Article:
Aerosol regulations need to be more strictly enforced, advocates say.
On November 5, 2022, rapper and music icon Aaron Carter was found accidentally drowned in his own bathtub. The Los Angeles County medical examiner eventually ruled that Carter’s downing was caused, in part, by the inhaling of difluoroethane, a gas found in compressed aerosol cleaners. Inhalants like difluoroethane have the potential to induce a euphoric state in users, but oftentimes results in loss of consciousness, as well as other more severe forms of organ failure including that of the heart, lungs, kidneys, and brain. That being said, it is an extremely popular drug among young people, as it is easily obtained (found in most electronic aerosol cleaners) and undetectable on most drug screens. Despite its recorded dangers though, there has been federal resistance against efforts to regulate the sale and production of difluoroethane.
Even with an outcry from advocates against abuse of inhalants after Carter’s death, there has been little headway made on the federal level. In a 2023 article, NBC highlights these federal shortcomings and the frustrations of the advocacy organization, Families United Against Inhalant Abuse (FUAIA) in the face of governmental pushback. The FUAIA and other similar organizations have proposed that federal regulations require difluoroethane manufacturers to put strong “warning” language on the cans, and to mandate that all products containing difluoroethane be made bitter and pungent, making them too unpleasant to inhale. Despite these seemingly simple fixes, those in control of regulations have expressed reservations and skepticism surrounding the effectiveness of these prevention methods.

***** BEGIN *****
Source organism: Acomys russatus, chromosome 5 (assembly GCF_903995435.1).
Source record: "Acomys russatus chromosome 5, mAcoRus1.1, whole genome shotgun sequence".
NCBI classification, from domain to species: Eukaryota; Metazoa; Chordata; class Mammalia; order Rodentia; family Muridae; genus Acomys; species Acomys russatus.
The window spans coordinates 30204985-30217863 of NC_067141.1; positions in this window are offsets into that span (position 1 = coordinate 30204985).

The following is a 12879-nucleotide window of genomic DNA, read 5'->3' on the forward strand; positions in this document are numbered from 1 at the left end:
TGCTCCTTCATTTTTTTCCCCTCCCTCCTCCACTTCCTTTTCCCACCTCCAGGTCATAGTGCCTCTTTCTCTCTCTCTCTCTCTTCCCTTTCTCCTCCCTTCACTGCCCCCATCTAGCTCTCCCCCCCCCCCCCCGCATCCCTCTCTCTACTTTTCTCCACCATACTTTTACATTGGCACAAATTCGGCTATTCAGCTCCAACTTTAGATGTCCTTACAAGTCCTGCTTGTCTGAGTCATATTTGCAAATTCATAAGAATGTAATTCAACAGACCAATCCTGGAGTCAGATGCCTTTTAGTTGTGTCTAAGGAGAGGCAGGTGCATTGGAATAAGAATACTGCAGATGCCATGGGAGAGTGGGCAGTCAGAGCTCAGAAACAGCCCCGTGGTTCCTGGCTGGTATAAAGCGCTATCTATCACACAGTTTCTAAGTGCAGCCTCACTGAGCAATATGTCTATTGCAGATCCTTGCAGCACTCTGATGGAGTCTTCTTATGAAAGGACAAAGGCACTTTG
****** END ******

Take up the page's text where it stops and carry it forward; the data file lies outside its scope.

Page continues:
That being said, the reservations of the federal government do very little to impact those who abuse inhalants. In fact, from 2006 to 2020, there were nearly 1,133 reported cases of aerosol huffing. Of these cases, only seven people survived. These statistics do not count for those whose deaths went unreported or were attributed elsewhere despite being difluoroethane-related. While many states have laws against inhalant abuse, advocates would argue that these laws do not do enough to combat this issue that affects people of all walks of life.
The death of Aaron Carter hit the music community hard. For many the tragic loss of an icon is jarringly humanizing and can bring up complicated feelings. That being said, Aaron Carter is hardly unique in his struggle with substance use, or his accidental death. In fact, it is because of her son’s death from inhalant use that FUAIA board president, Claudia Dimit first started the organization. She contends that inhalant abuse has been an ongoing issue for more than 50 years now with little progress to deter it. Legislation may not always be the answer either. In the last few decades, the laws surrounding drug use have gotten increasingly more strict, and yet for the most part, drug use is at an all time high.
Whether it be education, social programs, school initiatives, or some other preventative measure not yet designed, it is evident that change does need to happen when it comes to drug use and especially to the abuse of difluoroethane. The legacy of Aaron Carter should be one not just of musical brilliance, but also one that serves as a solemn warning to us all.
How Did Aaron Carter Die? His Cause of Death Was Revealed By The Coroner
Inhaling Difluoroethane Computer Cleaner Resulting in Acute Kidney Injury and Chronic Kidney Disease
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